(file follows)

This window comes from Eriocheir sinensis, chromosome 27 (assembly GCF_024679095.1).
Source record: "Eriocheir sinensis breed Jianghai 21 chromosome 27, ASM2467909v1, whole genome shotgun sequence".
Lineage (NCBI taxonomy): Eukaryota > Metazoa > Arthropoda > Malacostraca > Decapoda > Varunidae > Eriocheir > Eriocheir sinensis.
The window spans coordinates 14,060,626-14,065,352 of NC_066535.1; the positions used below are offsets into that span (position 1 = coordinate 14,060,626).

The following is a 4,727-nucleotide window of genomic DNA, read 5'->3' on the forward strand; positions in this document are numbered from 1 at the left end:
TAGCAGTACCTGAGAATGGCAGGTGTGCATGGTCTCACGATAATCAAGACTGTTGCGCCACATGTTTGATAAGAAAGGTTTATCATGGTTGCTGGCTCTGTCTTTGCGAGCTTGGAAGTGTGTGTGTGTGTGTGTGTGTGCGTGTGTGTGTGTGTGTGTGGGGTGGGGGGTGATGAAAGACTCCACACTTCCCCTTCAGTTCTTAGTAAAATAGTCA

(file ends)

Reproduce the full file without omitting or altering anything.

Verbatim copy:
This window comes from Eriocheir sinensis, chromosome 27 (assembly GCF_024679095.1).
Source record: "Eriocheir sinensis breed Jianghai 21 chromosome 27, ASM2467909v1, whole genome shotgun sequence".
Lineage (NCBI taxonomy): Eukaryota > Metazoa > Arthropoda > Malacostraca > Decapoda > Varunidae > Eriocheir > Eriocheir sinensis.
The window spans coordinates 14,060,626-14,065,352 of NC_066535.1; the positions used below are offsets into that span (position 1 = coordinate 14,060,626).

The following is a 4,727-nucleotide window of genomic DNA, read 5'->3' on the forward strand; positions in this document are numbered from 1 at the left end:
TAGCAGTACCTGAGAATGGCAGGTGTGCATGGTCTCACGATAATCAAGACTGTTGCGCCACATGTTTGATAAGAAAGGTTTATCATGGTTGCTGGCTCTGTCTTTGCGAGCTTGGAAGTGTGTGTGTGTGTGTGTGTGTGCGTGTGTGTGTGTGTGTGTGGGGTGGGGGGTGATGAAAGACTCCACACTTCCCCTTCAGTTCTTAGTAAAATAGTCA